One of the most sought-after scrap metals is copper, which is notoriously difficult to mine and this unique alloy can be found in many products. It is estimated that around 80% of all the copper ever mined is still in use today, while there is a huge demand for this naturally found metal in the world of recycling.
There are several forms of copper, which can be confusing for most people. Here is a breakdown of the terms, ‘scrap’, ‘industrial’ and ‘refined’ in relation to copper.
Copper piping is a classic example of scrap copper; old plumbing pipes and sections of some domestic appliances are made from copper. For the best prices, contact one of the Sydney copper scrap dealers, or find a dealer near you through Google search. You will be able to find one that will come to collect your scrap and pay you top dollar prices. Scrap copper can either be sorted or unsorted and you would get a better price if your scrap copper has already been sorted, with other materials removed. That said, the scrap metal dealer will accept unsorted copper for a slightly reduced price; the sorting is done by recycle plant workers.
Where To Find Copper
Copper is widely used in plumbing, as the malleability of the metal allows for bends and turns in hollow piping, plus copper does not corrode. It is also found in A/C units and old domestic appliances. Copper wiring can be found in all electronic devices and it is also used in the wiring of buildings for electricity. The high conductivity makes copper ideal for sending current.
The term ‘industrial’ refers to copper that is used in an industrial process and a breakdown of that usage is as follows:
- Electrical = 65%
- Construction = 25%
- Transportation = 7%
- Other = 3%
As copper has such a high level of conductivity, it is mainly used for electrical wiring and if you have a lot of old electric cable, you should strip the outer plastic sleeve, as you will get a better price from the scrap metal dealer.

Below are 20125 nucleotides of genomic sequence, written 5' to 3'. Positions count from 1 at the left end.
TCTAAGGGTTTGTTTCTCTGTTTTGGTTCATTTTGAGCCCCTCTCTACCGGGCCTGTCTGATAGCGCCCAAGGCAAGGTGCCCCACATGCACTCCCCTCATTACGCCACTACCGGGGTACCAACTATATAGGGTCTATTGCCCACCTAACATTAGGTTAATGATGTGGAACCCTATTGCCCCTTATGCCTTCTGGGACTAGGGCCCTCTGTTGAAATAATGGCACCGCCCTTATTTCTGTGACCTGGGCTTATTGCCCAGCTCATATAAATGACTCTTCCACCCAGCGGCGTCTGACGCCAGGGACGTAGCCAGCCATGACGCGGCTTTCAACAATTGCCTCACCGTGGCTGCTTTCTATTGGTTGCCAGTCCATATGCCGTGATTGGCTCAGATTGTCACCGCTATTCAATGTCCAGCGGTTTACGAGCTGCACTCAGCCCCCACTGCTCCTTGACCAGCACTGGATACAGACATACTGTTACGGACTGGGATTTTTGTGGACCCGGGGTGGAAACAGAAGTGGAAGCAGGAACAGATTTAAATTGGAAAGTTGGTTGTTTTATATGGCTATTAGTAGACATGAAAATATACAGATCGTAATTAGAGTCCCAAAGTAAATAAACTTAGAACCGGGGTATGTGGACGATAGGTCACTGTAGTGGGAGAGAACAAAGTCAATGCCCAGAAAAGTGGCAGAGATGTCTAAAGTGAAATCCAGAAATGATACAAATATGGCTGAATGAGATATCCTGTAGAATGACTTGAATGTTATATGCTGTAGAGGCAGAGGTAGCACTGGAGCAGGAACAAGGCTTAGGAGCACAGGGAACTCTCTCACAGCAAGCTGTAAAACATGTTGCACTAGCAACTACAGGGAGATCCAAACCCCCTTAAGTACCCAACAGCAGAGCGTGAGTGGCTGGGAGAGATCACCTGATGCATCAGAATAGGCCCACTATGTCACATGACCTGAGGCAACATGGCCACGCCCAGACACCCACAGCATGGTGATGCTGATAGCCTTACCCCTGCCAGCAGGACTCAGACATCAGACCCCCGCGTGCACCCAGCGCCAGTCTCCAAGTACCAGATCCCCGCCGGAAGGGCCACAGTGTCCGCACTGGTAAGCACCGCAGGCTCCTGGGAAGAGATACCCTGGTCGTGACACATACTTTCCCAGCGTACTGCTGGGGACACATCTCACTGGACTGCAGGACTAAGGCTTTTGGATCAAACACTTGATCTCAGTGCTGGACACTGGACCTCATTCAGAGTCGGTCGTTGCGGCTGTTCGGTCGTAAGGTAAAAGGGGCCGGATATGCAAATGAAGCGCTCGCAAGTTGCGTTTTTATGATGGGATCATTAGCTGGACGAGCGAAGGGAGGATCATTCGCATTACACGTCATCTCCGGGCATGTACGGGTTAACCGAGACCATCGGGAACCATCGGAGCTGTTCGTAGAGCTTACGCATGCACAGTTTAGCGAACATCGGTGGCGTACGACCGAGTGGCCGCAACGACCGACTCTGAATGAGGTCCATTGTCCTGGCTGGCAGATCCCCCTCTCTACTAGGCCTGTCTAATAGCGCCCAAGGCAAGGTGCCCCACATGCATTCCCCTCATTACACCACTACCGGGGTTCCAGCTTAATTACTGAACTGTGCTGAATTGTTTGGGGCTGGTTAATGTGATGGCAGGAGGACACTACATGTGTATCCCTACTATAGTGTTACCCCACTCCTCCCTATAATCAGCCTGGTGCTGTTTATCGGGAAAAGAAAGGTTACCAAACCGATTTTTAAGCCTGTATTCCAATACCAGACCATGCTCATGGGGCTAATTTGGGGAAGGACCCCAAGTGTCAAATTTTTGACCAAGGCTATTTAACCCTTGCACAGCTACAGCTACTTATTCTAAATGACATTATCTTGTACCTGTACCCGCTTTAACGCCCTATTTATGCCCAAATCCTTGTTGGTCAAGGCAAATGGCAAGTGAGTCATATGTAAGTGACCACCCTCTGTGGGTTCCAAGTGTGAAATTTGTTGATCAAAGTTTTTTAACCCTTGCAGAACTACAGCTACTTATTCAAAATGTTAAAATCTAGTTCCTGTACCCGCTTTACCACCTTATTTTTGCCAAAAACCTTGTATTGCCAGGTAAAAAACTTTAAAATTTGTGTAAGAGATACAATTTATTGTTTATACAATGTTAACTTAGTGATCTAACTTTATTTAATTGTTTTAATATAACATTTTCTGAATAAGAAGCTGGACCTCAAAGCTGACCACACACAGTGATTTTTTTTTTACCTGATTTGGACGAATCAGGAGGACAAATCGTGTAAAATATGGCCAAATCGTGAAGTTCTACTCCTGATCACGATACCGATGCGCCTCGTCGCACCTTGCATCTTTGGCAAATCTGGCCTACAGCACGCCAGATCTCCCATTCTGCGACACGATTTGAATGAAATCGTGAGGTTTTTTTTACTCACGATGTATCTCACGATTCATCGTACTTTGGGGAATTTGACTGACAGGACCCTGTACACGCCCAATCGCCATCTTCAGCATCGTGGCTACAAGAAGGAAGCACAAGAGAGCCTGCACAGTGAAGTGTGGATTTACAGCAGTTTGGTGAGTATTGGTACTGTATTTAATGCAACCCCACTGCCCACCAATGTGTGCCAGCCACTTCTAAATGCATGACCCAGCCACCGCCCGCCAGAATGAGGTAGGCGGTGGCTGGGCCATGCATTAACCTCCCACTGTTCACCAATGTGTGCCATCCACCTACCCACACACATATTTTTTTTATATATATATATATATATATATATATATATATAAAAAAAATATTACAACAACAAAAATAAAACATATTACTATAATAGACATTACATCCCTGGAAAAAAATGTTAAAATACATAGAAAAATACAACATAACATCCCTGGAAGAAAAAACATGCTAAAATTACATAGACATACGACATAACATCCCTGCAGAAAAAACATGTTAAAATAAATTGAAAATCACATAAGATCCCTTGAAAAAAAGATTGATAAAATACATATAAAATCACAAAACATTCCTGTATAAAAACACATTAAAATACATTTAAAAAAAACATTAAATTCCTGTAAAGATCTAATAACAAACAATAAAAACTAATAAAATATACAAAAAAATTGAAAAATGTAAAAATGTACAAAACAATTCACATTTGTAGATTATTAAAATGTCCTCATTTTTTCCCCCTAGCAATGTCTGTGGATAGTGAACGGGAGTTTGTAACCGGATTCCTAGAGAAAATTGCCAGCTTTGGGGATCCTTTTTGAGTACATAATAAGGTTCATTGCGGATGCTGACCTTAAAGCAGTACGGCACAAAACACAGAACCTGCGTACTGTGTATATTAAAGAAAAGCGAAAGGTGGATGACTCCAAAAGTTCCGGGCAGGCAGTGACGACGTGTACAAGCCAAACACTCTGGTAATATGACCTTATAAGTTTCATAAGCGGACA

As the term implies, this form of copper is refined and one of the methods used is solvent extraction, which was first discovered in the 1960s. This is the typical way to refine scrap copper. The use of emulsion liquid membranes intensifies the extraction process by reducing the amount of solvent need to complete the process. Electrolysis is also used to extract copper from ore, which is very efficient and widely used across many industries.
Copper recycling is a thriving sector, mainly due to the abundance of this conductive metal, which can be found in most appliances. If you have some old copper that you would like to sell, search online for a recognised copper recycling specialist and they will pay you the going per kg rate. If you are able to sort the scrap into various metals, this will ensure you get the best price. The scrap metal dealer has all the necessary resources to collect and recycle all metals.